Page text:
EDITORIAL – Freedom of Information a poor substitute for free flow of information

“Give light and the people will find their own way”

Those words appear on Page 4 of every edition of the Cayman Compass as a daily reminder of journalism’s higher purpose – not to entertain or to “sell papers” but to champion the free flow of information and an open and transparent government as a critical component of a democratic society.

The motto, which forms part of our “masthead” – the list of our newspaper’s leaders and how readers can reach them – was written by Carlton Cole Magee. That 20th century U.S. newspaperman was a fearless “watchdog” who helped expose government corruption related to Teapot Dome – the most serious scandal in U.S. politics until Watergate. His words became the official motto of the E.W. Scripps Company and a clarion call for journalists around the globe.

Those 10 words sum up a truism about the officials and institutions who make laws and set policies in government offices in Cayman and abroad: Their authority is bestowed upon them not by superior force or providential intervention but by the “consent of the governed” – the people bound by those policies and laws.

Government service is different from private sector employment. It is not work done for profit, product or pure self-interest. It is work undertaken on the people’s behalf, using the people’s money, to preserve society’s common interests. The people have more than a legal right – they have a natural right – to know what their government is doing.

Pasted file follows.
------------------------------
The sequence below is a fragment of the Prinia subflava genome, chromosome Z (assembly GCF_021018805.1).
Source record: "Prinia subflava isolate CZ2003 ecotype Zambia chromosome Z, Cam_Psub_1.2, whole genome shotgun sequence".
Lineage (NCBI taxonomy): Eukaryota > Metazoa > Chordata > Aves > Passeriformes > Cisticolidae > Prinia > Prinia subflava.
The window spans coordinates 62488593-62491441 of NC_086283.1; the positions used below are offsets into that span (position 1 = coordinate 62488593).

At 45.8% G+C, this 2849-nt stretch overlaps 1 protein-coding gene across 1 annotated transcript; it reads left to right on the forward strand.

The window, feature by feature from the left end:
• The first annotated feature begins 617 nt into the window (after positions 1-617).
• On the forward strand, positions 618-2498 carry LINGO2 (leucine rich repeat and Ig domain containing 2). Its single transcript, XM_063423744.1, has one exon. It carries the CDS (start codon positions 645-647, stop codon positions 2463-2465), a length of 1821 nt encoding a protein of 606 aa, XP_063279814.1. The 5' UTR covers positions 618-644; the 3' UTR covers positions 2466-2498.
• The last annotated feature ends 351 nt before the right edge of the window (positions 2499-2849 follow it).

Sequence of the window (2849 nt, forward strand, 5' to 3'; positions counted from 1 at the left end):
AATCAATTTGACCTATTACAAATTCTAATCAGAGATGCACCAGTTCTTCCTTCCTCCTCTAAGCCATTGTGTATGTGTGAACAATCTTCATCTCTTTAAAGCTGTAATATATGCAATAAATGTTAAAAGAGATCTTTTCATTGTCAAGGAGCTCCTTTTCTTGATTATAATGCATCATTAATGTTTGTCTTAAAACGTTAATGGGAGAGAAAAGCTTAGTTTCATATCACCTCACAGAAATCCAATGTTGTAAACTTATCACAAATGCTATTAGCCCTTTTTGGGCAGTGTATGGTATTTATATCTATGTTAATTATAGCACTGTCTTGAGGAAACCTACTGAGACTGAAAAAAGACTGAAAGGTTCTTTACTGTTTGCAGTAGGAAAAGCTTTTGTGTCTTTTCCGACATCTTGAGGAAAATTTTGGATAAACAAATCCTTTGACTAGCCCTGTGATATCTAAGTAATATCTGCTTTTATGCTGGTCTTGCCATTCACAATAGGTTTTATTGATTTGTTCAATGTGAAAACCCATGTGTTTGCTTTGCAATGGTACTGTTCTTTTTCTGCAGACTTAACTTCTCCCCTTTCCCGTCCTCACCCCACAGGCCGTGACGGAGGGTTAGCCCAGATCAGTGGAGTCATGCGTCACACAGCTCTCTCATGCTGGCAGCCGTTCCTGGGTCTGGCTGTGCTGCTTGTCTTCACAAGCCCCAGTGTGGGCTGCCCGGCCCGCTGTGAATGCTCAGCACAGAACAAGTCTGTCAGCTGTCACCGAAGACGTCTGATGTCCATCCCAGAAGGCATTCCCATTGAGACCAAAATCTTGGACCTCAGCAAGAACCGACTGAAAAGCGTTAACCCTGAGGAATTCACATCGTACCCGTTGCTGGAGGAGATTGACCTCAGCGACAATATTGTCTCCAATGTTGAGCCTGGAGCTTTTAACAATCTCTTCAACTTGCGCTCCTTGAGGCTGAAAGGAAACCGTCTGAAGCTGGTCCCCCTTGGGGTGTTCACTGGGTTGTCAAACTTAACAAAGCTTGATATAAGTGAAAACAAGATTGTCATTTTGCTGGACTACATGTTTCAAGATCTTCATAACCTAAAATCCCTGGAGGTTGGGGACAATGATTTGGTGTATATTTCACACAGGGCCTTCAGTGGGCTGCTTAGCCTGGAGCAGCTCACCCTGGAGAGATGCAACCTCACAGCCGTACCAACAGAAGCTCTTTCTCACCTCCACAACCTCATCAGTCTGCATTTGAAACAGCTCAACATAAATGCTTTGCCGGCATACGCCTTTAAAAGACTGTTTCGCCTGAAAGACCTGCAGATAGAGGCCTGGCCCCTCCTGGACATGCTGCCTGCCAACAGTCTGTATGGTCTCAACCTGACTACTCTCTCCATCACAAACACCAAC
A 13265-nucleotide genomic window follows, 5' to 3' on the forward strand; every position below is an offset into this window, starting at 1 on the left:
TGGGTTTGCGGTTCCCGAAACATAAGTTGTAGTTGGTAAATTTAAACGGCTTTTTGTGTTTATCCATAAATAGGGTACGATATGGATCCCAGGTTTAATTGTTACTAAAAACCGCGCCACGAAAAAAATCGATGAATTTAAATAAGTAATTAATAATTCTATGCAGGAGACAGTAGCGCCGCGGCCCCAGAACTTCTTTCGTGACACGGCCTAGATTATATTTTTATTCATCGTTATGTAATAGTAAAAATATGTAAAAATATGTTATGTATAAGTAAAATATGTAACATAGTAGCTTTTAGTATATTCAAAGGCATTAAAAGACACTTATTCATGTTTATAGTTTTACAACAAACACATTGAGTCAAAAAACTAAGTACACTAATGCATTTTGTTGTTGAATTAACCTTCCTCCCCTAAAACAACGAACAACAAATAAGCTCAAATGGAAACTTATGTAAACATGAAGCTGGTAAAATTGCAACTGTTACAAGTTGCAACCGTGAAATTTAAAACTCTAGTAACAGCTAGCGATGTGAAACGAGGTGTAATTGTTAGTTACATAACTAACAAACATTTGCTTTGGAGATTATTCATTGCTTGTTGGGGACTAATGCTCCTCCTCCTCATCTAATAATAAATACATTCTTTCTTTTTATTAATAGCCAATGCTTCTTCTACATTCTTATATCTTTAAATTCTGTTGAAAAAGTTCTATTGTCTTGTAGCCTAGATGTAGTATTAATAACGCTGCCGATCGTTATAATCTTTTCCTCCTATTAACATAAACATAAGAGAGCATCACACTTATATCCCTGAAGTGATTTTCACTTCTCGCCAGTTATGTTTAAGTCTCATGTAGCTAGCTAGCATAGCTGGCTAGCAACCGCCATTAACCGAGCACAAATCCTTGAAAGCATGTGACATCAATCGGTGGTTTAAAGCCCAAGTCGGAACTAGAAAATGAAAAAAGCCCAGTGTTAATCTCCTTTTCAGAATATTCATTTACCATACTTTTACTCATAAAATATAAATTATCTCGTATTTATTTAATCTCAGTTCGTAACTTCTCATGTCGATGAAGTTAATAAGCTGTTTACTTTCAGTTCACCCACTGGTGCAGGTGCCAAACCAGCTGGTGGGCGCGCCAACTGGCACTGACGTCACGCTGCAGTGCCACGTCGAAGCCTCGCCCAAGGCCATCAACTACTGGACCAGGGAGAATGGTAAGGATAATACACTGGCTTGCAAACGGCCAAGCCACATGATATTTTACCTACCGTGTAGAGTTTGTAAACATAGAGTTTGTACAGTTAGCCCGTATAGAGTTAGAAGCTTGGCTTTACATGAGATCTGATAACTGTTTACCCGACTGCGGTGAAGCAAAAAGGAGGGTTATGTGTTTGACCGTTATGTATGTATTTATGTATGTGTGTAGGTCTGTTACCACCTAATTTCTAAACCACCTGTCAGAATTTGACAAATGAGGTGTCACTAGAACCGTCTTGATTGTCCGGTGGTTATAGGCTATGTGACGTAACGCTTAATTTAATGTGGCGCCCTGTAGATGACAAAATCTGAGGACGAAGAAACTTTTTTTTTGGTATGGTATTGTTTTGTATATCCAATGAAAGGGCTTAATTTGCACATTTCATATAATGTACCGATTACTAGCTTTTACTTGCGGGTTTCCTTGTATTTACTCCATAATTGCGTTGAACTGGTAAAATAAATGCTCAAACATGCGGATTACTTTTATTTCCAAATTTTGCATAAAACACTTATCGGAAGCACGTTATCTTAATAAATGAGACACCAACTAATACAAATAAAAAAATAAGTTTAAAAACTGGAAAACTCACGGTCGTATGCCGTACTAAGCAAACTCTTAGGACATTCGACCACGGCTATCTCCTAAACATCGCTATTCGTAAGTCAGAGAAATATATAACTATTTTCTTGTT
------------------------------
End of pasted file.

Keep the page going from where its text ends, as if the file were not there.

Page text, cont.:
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In the Cayman Islands, as in many other countries, that right is codified in a Freedom of Information Law that seeks to promote or demand transparency in government.

Too often, however, the FOI process becomes a substitute for the goal of ensuring the people’s right to know. Rather than operating as transparently as possible to the public, bureaucrats focus on complying with the bare minimum under the letter of the FOI Law.

Officials have become well-versed in exceptions, exemptions, redactions and deadline extensions in the FOI Law, and how to use them to limit or subvert the free flow of information that belongs in the public domain.

The United States sets the standard for FOI laws and the government’s “weaponization” of that tool. As the Associated Press reported recently, a growing number of U.S. governmental bodies are responding to public records requests with court writs: “Instead of granting or denying their requests, a growing number of school districts, municipalities and state agencies have filed lawsuits against people making the requests – taxpayers, government watchdogs and journalists who must then pursue the records in court at their own expense.… Even if agencies are ultimately required to make the records public, they typically will not have to pay the other side’s legal bills.”

We support the spirit of Cayman’s FOI Law and its enforcement officers in the Information Commissioner’s Office (now part of the Office of the Ombudsman). Last week, in honor of “Right to Know Day,” FOI officials released their annual report listing the number of open records requests, how long government took to respond and how many requests were resolved.

In an ideal environment, those FOI reports would be extremely brief and contain extremely low figures. A truly transparent government would proactively inundate its citizens with information – no questions asked.

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